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Dublin: 12 °C Sunday 26 October, 2014

Attacking spark Pisi looking to push Samoa to victory

However, the Hurricanes man has weaknesses in his kicking game that Ireland can target.

Pisi at Samoa training in Blackrock RFC.
Pisi at Samoa training in Blackrock RFC.
Image: ©INPHO/Cathal Noonan

MUCH OF STEPHEN Betham’s work with Samoa since taking over as head coach in April 2012 has involved building a more structured game plan for his talented players.

Normally, this idea would mean the out-half being asked to impose shape on his team and to direct play around the field as the coach desires. While Tusi Pisi does do some of that for Samoa, scrum-half Kahn Fotuali’i will be the most important tactical decision maker against Ireland on Saturday. We will take a closer look at the Northampton Saints man tomorrow.

Pisi and Fotuali’i form a classically French-style halfback pairing, with the scrum-half bossing play and the out-half expected to create attacking magic. That is certainly what Pisi does for Samoa very often, meaning Ireland will need to keep a close eye on the 31-year-old in open play.

The one-time Toulon out-half has played most of his club rugby with the Hurricanes in Super Rugby and the Suntory Sungoliaths in Japan’s Top League over the past three years, switching between the two depending on the time of season. The emergence of Beauden Barrett at the Hurricanes in recent seasons has meant a back-up role for Pisi there.

Despite having impressed for North Harbour in the early stages of his career, Pisi was only capped by Samoa for the first time in 2011 and has gone on to win 13 caps. Over the last two years, he has developed into one of the most important cogs in the Betham’s machine, sparking play and creating line-breaks from number 10.

One of the main strengths of Pisi’s game is his own breaking ability from deep. He is at the root of many of Samoa’s best tries, very often cutting through the defence from inside his own half to set up scores for others. The Apia native is excellent when play becomes broken up, and he is quick to spot ‘fatties’ [front row players and the slower forwards] in the defensive line.

Pisi’s breaking threat seems to be far greater from inside his own half, when the defence is understandably less expectant of the out-half running the ball. Ireland can’t afford to make that mistake or Pisi’s excellent footwork will cut them open and allow men like the powerful wing Alapati Leuia to finish off their out-half’s good work.

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The Samoan out-half will be searching for holes in our defence. ©INPHO/Cathal Noonan.

Pisi possesses a strong passing game, allowing Samoa to put width on the ball when they wish to do so. He is also comfortable prompting his big ball-carrying forwards onto the ball, although Fotuali’i does like to perform that role from scrum-half. Overall, Pisi is a good attacking out-half; he passes well, can break himself, and has vision.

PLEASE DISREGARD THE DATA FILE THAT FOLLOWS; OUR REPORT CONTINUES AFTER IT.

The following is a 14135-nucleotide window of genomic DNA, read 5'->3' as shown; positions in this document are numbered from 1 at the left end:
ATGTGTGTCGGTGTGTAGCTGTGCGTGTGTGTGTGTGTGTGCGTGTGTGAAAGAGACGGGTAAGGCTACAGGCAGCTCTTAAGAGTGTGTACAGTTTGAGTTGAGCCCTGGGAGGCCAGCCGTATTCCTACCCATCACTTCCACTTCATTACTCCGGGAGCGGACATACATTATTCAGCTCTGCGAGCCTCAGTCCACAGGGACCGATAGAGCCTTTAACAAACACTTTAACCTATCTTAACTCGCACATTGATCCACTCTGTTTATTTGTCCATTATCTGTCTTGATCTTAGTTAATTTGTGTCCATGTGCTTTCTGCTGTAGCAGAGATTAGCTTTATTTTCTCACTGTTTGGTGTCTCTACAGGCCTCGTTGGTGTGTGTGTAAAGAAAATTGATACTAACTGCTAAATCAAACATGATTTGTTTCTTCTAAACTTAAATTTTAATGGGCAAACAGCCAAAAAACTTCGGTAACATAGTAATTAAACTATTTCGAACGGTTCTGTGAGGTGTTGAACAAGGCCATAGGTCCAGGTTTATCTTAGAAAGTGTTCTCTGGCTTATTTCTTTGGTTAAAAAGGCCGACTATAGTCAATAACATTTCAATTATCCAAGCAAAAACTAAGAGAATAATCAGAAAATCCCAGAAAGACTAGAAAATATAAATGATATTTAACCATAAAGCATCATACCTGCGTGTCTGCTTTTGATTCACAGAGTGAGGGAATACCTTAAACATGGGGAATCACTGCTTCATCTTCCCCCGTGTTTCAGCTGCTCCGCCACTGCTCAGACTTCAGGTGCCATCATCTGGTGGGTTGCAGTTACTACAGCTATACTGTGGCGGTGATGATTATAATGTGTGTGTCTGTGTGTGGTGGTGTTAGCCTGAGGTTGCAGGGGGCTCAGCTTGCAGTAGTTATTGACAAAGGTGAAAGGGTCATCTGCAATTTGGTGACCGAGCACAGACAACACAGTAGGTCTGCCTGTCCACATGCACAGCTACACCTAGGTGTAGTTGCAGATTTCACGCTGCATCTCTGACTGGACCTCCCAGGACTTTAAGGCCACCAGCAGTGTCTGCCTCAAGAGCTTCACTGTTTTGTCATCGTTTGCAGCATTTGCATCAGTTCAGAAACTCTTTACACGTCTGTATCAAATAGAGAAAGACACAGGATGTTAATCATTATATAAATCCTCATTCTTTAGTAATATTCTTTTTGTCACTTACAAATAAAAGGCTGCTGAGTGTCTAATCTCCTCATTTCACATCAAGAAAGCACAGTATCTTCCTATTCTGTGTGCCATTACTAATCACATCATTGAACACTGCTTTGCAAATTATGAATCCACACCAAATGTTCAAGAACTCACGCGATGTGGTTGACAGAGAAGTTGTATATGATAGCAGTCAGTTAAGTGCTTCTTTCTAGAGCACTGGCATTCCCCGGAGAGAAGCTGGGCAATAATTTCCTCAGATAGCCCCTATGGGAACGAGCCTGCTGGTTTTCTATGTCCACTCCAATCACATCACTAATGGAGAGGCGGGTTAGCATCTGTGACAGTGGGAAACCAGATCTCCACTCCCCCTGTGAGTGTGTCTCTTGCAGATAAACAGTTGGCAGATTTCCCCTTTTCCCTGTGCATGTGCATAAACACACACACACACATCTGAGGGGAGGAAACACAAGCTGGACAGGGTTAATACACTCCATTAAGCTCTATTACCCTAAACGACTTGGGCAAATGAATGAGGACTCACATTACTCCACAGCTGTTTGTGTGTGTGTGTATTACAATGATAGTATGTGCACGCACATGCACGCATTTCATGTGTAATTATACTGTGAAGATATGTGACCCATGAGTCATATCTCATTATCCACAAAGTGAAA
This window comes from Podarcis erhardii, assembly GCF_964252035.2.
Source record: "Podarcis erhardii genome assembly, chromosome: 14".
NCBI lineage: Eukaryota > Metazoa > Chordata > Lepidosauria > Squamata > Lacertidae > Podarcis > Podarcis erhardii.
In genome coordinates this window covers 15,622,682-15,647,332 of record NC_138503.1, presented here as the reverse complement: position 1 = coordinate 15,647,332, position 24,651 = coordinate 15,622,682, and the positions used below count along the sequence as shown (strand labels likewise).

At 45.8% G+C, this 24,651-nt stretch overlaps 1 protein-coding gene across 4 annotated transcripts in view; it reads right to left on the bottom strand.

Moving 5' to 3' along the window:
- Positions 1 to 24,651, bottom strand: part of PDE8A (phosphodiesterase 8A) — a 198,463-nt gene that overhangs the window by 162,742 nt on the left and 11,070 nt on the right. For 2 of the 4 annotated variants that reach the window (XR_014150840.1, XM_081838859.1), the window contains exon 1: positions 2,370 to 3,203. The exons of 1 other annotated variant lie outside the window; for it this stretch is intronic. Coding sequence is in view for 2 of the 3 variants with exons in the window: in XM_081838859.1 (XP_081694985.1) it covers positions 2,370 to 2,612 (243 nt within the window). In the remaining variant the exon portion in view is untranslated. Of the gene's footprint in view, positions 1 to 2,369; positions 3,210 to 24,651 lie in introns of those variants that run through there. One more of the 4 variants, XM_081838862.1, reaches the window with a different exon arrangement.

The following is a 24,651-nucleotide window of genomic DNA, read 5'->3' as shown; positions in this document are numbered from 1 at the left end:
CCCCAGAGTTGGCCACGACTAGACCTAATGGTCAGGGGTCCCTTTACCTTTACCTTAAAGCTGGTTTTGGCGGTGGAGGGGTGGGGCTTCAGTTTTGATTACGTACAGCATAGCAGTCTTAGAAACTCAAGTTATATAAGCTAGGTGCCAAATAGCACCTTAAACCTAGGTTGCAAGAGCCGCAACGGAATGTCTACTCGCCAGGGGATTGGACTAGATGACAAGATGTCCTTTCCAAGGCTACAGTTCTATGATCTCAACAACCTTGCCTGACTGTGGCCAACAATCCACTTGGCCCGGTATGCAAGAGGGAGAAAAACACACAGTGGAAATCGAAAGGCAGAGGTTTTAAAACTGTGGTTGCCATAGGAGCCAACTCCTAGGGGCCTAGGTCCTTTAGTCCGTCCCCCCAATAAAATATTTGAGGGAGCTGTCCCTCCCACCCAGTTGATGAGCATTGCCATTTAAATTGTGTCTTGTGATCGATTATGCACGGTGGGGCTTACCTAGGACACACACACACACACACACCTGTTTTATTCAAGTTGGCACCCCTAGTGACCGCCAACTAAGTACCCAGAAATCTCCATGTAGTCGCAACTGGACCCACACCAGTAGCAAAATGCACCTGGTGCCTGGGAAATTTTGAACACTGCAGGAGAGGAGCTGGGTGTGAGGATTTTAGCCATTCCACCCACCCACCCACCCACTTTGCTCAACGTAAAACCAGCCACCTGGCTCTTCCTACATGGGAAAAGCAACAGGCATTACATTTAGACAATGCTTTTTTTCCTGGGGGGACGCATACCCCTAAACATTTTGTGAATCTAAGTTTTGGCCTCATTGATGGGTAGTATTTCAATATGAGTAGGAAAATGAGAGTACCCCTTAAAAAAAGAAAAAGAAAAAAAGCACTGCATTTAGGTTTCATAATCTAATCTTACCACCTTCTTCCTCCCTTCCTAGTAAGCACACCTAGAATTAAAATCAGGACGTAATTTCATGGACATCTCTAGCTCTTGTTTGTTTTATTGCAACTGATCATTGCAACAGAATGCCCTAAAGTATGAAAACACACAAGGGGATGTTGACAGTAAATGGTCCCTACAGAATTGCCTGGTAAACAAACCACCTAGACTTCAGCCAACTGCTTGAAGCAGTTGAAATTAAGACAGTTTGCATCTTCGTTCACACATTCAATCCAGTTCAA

Kicking is an area of weakness for the Samoan number 10, although he has occasional solid performances in this area. His striking of the ball is inconsistent and he makes poor connections as often as he displays good technique. Under pressure, his kicking game is weak, and Ireland should certainly look to expose that.

Fotuali’i will look to take some responsibility for kicking out of the Samoan 22, but if Pisi takes on that task, Ireland can either block him down or force him to miss touch and provide counter-attacking opportunities for our back three.

If Pisi is handed the task of place-kicking on Saturday, as looks likely, then Ireland should push referee Steve Walsh that little bit harder at the breakdown. The Samoan out-half is wildly inconsistent off the tee, scuffing as many attempts as he guides between the uprights. Obviously Ireland don’t want to concede penalties, but they have scope to test Walsh’s patience that extra bit given Pisi’s lack of goal-kicking expertise.

It’s not all good news on this front for Ireland, as Pisi does have one specialty in his kicking arsenal. He excels at low, diagnol kicks in behind the defensive line and he is good at keeping them in play. That means Leuia and whoever else is selected out wide can burst forward and compete with the covering defenders. Samoa have scored a couple of tries from this exact tactic in the past year, so Ireland need to be wary.

Pisi is capable of moments of magic in attack, and a solid defender too. Les Kiss will have identified him as a threat during Ireland’s defensive planning over the last two weeks, but the players will need to remain focused as Pisi can strike when least expected. However, the out-half’s kicking game presents an opportunity for Ireland to pile the pressure on and turn possession over.

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